New Delhi: Bangalore-based contemporary dance group, Nritarutya, is set to bring an unconventional dance production blending classical dance forms, martial arts and yoga here.
`Prayog 4` uses technology, classical dance, movement, martial arts, poetry and storytelling to weave a choreography that dips into Indian philosophies and their relevance to present times.
The production is scheduled to be presented at April 4.
"Our journeys are inspired by our Indian roots and cultural heritage - myths, folklore, literature and painting, among others," says Mayuri Upadhya, artistic director, Nirtarutya.
Mayuri points out that training in different movement disciplines ? classical dance, martial arts, yoga and folk dance "nourishes our artha and gives it its unique rasa."
Through its format of short, powerful pieces, the choreography offers dancers a forum for experimentation, pushing the boundaries of their bodies as dancers and of the art as a discipline.
`Matsyaangnaa`, `Trishanku` and `Chakra` are the three dance presentations set to be featured.
While the first two productions incorporate bharatanatyam movements in their execution, the last `Chakra` incorporates bharatanatyam, kathak and folk movements.
Over 50 accomplished artistes - musicians, designers, dancers, visual artists, singers, and actors are participating in the production with the dancers having trained for over a year in bharatanatyam, abhinaya, carnatic rhythm, kutthuvarise (a martial art form from Tamilnadu), yoga and body conditioning.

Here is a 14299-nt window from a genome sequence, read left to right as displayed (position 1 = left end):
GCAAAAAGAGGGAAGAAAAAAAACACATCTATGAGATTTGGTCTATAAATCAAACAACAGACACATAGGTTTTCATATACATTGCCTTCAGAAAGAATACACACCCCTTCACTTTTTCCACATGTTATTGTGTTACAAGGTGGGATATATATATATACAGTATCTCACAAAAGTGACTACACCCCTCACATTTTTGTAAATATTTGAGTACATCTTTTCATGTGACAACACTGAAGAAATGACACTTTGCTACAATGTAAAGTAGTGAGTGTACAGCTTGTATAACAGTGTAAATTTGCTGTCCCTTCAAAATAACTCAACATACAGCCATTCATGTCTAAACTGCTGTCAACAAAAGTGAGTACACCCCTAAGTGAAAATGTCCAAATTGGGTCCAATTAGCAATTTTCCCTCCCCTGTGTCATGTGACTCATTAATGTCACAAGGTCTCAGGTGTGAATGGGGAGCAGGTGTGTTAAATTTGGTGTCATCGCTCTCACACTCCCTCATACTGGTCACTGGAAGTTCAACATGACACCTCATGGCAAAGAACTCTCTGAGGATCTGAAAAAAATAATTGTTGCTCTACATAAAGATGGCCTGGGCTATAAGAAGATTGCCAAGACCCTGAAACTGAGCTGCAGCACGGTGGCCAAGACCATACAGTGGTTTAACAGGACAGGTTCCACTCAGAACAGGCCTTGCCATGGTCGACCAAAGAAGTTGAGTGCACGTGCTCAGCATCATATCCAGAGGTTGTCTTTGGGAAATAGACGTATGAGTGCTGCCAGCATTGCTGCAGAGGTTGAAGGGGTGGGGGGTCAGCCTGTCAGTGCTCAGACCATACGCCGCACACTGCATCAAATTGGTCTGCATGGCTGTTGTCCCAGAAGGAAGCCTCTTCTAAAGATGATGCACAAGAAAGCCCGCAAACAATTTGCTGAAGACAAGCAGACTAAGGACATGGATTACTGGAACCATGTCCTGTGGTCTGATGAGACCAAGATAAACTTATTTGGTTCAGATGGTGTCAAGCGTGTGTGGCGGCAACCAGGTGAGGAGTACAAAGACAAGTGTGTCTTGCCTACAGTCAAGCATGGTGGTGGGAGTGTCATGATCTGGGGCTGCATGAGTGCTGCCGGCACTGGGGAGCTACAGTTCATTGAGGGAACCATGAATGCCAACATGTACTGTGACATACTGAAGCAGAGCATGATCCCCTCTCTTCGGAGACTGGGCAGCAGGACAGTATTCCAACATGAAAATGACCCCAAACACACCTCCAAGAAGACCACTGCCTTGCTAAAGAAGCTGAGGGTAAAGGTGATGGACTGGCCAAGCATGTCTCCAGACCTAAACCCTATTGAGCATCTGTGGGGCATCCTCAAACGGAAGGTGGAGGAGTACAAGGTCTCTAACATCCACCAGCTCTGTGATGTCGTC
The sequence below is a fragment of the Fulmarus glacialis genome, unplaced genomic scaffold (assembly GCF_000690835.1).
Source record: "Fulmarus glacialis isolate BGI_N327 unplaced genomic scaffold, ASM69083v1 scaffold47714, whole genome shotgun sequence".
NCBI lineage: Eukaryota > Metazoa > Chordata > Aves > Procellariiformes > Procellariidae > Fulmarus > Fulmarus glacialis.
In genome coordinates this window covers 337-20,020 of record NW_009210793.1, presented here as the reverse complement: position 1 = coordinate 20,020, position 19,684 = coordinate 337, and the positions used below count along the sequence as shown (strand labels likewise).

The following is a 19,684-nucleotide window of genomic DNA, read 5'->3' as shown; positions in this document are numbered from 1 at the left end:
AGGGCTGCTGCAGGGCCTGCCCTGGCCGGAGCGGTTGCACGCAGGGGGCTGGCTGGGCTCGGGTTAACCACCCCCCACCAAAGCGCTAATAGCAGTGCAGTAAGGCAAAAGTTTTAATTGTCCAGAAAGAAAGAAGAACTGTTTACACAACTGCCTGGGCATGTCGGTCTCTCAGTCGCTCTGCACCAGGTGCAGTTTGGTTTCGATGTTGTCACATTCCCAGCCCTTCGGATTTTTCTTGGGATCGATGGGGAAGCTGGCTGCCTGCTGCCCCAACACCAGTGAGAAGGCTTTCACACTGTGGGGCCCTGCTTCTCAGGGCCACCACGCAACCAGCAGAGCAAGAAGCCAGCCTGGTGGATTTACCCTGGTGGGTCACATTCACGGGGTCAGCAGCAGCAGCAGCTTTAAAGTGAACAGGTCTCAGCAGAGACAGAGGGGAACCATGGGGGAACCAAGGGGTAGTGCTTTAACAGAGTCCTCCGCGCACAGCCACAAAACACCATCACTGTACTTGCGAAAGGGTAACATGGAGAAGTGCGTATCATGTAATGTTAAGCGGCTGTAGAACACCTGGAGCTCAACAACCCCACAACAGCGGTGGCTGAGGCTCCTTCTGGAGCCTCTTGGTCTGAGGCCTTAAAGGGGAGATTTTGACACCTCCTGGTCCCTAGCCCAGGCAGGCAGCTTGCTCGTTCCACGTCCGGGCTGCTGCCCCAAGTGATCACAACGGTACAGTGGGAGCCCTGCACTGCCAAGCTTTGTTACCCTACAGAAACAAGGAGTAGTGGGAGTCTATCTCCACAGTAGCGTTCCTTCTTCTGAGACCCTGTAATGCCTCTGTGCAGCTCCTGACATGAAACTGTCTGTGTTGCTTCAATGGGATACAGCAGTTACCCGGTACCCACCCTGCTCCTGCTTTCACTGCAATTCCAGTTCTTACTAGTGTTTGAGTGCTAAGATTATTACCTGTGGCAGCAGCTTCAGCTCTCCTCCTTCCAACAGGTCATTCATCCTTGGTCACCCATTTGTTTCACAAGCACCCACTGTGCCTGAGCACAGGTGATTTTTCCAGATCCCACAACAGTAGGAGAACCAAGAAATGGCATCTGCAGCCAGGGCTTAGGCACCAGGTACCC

For `Matsyaangnaa` choreographer Madhuri Upadhya, says she chose mystical mermaids to depict the indulgence of six enemies which prevent a human from attaining Moksha.
Featuring four women performers, this piece has music by Praveen D Rao and costumes by James Pereira.
The concept is from the Vedic philosophy of `Arishadvarga` - the six emotions of desire and passion - kama (lust), krodha (anger), lobha (greed), moha (attachment), mada or ahankara (pride) and matsarya (jealousy) and her interpretation of life.
The highlight of Matsyaangnaa will be the usage of a rigid prop to bring out fluidity of movements (a quality contrasting to the prop).
"The idea of everything around us being an illusion has been a line of thought for most of my choreographies. Where does reality end and fantasy begin, what is the thin line dissolving the two? I don`t know," says Madhuri.